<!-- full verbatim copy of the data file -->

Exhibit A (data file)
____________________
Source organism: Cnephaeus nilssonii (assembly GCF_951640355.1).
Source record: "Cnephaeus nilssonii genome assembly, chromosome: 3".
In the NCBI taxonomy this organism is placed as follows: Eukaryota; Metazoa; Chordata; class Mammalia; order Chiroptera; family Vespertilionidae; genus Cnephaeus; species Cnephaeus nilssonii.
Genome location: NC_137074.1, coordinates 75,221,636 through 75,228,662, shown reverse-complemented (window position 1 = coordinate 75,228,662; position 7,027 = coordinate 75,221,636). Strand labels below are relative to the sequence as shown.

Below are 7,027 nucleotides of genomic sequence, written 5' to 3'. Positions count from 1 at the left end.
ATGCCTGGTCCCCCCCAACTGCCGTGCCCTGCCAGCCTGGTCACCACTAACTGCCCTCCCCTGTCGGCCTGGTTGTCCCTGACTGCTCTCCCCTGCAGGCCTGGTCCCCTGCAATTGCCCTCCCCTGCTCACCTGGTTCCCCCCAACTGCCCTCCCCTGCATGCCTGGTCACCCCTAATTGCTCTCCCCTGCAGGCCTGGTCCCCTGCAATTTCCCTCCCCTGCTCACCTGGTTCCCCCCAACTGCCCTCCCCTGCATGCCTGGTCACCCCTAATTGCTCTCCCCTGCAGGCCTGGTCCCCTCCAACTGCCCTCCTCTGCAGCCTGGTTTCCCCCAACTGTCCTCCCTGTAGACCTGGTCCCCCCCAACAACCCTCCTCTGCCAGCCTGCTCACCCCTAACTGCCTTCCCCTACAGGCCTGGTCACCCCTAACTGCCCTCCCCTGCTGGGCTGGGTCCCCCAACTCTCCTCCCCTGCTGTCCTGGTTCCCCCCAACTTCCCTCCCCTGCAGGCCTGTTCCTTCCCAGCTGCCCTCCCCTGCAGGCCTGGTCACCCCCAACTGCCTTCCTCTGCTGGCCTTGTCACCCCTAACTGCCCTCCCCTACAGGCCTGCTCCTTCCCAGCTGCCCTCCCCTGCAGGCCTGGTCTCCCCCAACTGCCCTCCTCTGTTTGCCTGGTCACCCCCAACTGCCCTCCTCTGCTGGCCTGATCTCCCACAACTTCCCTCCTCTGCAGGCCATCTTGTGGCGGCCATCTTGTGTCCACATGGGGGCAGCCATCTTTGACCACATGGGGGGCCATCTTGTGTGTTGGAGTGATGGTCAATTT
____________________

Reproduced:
Source organism: Cnephaeus nilssonii (assembly GCF_951640355.1).
Source record: "Cnephaeus nilssonii genome assembly, chromosome: 3".
In the NCBI taxonomy this organism is placed as follows: Eukaryota; Metazoa; Chordata; class Mammalia; order Chiroptera; family Vespertilionidae; genus Cnephaeus; species Cnephaeus nilssonii.
Genome location: NC_137074.1, coordinates 75,221,636 through 75,228,662, shown reverse-complemented (window position 1 = coordinate 75,228,662; position 7,027 = coordinate 75,221,636). Strand labels below are relative to the sequence as shown.

Below are 7,027 nucleotides of genomic sequence, written 5' to 3'. Positions count from 1 at the left end.
ATGCCTGGTCCCCCCCAACTGCCGTGCCCTGCCAGCCTGGTCACCACTAACTGCCCTCCCCTGTCGGCCTGGTTGTCCCTGACTGCTCTCCCCTGCAGGCCTGGTCCCCTGCAATTGCCCTCCCCTGCTCACCTGGTTCCCCCCAACTGCCCTCCCCTGCATGCCTGGTCACCCCTAATTGCTCTCCCCTGCAGGCCTGGTCCCCTGCAATTTCCCTCCCCTGCTCACCTGGTTCCCCCCAACTGCCCTCCCCTGCATGCCTGGTCACCCCTAATTGCTCTCCCCTGCAGGCCTGGTCCCCTCCAACTGCCCTCCTCTGCAGCCTGGTTTCCCCCAACTGTCCTCCCTGTAGACCTGGTCCCCCCCAACAACCCTCCTCTGCCAGCCTGCTCACCCCTAACTGCCTTCCCCTACAGGCCTGGTCACCCCTAACTGCCCTCCCCTGCTGGGCTGGGTCCCCCAACTCTCCTCCCCTGCTGTCCTGGTTCCCCCCAACTTCCCTCCCCTGCAGGCCTGTTCCTTCCCAGCTGCCCTCCCCTGCAGGCCTGGTCACCCCCAACTGCCTTCCTCTGCTGGCCTTGTCACCCCTAACTGCCCTCCCCTACAGGCCTGCTCCTTCCCAGCTGCCCTCCCCTGCAGGCCTGGTCTCCCCCAACTGCCCTCCTCTGTTTGCCTGGTCACCCCCAACTGCCCTCCTCTGCTGGCCTGATCTCCCACAACTTCCCTCCTCTGCAGGCCATCTTGTGGCGGCCATCTTGTGTCCACATGGGGGCAGCCATCTTTGACCACATGGGGGGCCATCTTGTGTGTTGGAGTGATGGTCAATTT